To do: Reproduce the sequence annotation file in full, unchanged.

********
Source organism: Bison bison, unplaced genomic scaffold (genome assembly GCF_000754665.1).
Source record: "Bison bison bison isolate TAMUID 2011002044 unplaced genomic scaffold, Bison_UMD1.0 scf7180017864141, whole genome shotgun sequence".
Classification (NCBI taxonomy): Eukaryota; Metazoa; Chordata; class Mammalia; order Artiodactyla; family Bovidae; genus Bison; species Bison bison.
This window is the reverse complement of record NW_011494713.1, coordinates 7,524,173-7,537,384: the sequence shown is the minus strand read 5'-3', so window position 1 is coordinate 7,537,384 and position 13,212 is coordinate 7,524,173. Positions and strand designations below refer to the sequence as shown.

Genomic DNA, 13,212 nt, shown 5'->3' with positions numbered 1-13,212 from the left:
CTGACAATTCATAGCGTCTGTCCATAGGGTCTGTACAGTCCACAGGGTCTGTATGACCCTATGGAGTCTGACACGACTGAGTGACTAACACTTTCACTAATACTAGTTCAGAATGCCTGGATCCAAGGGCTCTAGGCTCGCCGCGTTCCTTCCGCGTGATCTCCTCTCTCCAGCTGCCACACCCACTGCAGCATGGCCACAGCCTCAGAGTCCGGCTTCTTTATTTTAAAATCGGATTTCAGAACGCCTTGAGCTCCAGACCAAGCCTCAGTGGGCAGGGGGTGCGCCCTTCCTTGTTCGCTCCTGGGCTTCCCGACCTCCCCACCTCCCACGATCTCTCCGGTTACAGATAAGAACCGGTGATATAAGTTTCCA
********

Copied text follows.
Source organism: Bison bison, unplaced genomic scaffold (genome assembly GCF_000754665.1).
Source record: "Bison bison bison isolate TAMUID 2011002044 unplaced genomic scaffold, Bison_UMD1.0 scf7180017864141, whole genome shotgun sequence".
Classification (NCBI taxonomy): Eukaryota; Metazoa; Chordata; class Mammalia; order Artiodactyla; family Bovidae; genus Bison; species Bison bison.
This window is the reverse complement of record NW_011494713.1, coordinates 7,524,173-7,537,384: the sequence shown is the minus strand read 5'-3', so window position 1 is coordinate 7,537,384 and position 13,212 is coordinate 7,524,173. Positions and strand designations below refer to the sequence as shown.

Genomic DNA, 13,212 nt, shown 5'->3' with positions numbered 1-13,212 from the left:
CTGACAATTCATAGCGTCTGTCCATAGGGTCTGTACAGTCCACAGGGTCTGTATGACCCTATGGAGTCTGACACGACTGAGTGACTAACACTTTCACTAATACTAGTTCAGAATGCCTGGATCCAAGGGCTCTAGGCTCGCCGCGTTCCTTCCGCGTGATCTCCTCTCTCCAGCTGCCACACCCACTGCAGCATGGCCACAGCCTCAGAGTCCGGCTTCTTTATTTTAAAATCGGATTTCAGAACGCCTTGAGCTCCAGACCAAGCCTCAGTGGGCAGGGGGTGCGCCCTTCCTTGTTCGCTCCTGGGCTTCCCGACCTCCCCACCTCCCACGATCTCTCCGGTTACAGATAAGAACCGGTGATATAAGTTTCCA